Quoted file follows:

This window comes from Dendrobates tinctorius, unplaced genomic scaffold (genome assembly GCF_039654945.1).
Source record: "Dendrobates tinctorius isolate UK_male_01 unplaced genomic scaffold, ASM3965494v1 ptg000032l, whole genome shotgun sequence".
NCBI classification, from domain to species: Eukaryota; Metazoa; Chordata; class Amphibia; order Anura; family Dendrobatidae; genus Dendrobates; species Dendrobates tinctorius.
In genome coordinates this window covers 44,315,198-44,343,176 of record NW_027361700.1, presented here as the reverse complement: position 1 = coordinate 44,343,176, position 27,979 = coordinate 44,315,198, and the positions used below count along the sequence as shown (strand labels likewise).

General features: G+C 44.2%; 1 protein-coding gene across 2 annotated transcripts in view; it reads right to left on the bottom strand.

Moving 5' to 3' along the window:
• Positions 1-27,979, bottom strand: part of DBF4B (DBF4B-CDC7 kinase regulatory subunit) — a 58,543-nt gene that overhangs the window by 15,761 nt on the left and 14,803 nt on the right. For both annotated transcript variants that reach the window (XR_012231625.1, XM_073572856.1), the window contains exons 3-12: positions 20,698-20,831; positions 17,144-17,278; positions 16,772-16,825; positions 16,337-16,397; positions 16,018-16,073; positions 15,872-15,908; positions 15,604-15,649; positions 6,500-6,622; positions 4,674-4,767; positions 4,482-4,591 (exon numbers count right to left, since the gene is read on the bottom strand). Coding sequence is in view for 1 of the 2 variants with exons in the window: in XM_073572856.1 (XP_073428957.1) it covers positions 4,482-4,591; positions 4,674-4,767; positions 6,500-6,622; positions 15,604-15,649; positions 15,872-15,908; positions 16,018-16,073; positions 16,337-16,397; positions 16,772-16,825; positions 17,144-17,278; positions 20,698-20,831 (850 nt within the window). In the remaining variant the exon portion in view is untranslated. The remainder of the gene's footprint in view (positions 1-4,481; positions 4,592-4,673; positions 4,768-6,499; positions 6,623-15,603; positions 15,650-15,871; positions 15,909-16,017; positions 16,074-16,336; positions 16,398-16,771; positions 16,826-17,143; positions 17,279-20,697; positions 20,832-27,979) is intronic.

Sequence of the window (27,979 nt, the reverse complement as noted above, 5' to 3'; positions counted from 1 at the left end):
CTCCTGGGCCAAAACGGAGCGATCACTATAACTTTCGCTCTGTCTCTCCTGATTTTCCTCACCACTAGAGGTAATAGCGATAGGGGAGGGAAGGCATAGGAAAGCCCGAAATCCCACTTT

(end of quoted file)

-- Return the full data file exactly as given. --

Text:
This window comes from Dendrobates tinctorius, unplaced genomic scaffold (genome assembly GCF_039654945.1).
Source record: "Dendrobates tinctorius isolate UK_male_01 unplaced genomic scaffold, ASM3965494v1 ptg000032l, whole genome shotgun sequence".
NCBI classification, from domain to species: Eukaryota; Metazoa; Chordata; class Amphibia; order Anura; family Dendrobatidae; genus Dendrobates; species Dendrobates tinctorius.
In genome coordinates this window covers 44,315,198-44,343,176 of record NW_027361700.1, presented here as the reverse complement: position 1 = coordinate 44,343,176, position 27,979 = coordinate 44,315,198, and the positions used below count along the sequence as shown (strand labels likewise).

General features: G+C 44.2%; 1 protein-coding gene across 2 annotated transcripts in view; it reads right to left on the bottom strand.

Moving 5' to 3' along the window:
• Positions 1-27,979, bottom strand: part of DBF4B (DBF4B-CDC7 kinase regulatory subunit) — a 58,543-nt gene that overhangs the window by 15,761 nt on the left and 14,803 nt on the right. For both annotated transcript variants that reach the window (XR_012231625.1, XM_073572856.1), the window contains exons 3-12: positions 20,698-20,831; positions 17,144-17,278; positions 16,772-16,825; positions 16,337-16,397; positions 16,018-16,073; positions 15,872-15,908; positions 15,604-15,649; positions 6,500-6,622; positions 4,674-4,767; positions 4,482-4,591 (exon numbers count right to left, since the gene is read on the bottom strand). Coding sequence is in view for 1 of the 2 variants with exons in the window: in XM_073572856.1 (XP_073428957.1) it covers positions 4,482-4,591; positions 4,674-4,767; positions 6,500-6,622; positions 15,604-15,649; positions 15,872-15,908; positions 16,018-16,073; positions 16,337-16,397; positions 16,772-16,825; positions 17,144-17,278; positions 20,698-20,831 (850 nt within the window). In the remaining variant the exon portion in view is untranslated. The remainder of the gene's footprint in view (positions 1-4,481; positions 4,592-4,673; positions 4,768-6,499; positions 6,623-15,603; positions 15,650-15,871; positions 15,909-16,017; positions 16,074-16,336; positions 16,398-16,771; positions 16,826-17,143; positions 17,279-20,697; positions 20,832-27,979) is intronic.

Sequence of the window (27,979 nt, the reverse complement as noted above, 5' to 3'; positions counted from 1 at the left end):
CTCCTGGGCCAAAACGGAGCGATCACTATAACTTTCGCTCTGTCTCTCCTGATTTTCCTCACCACTAGAGGTAATAGCGATAGGGGAGGGAAGGCATAGGAAAGCCCGAAATCCCACTTT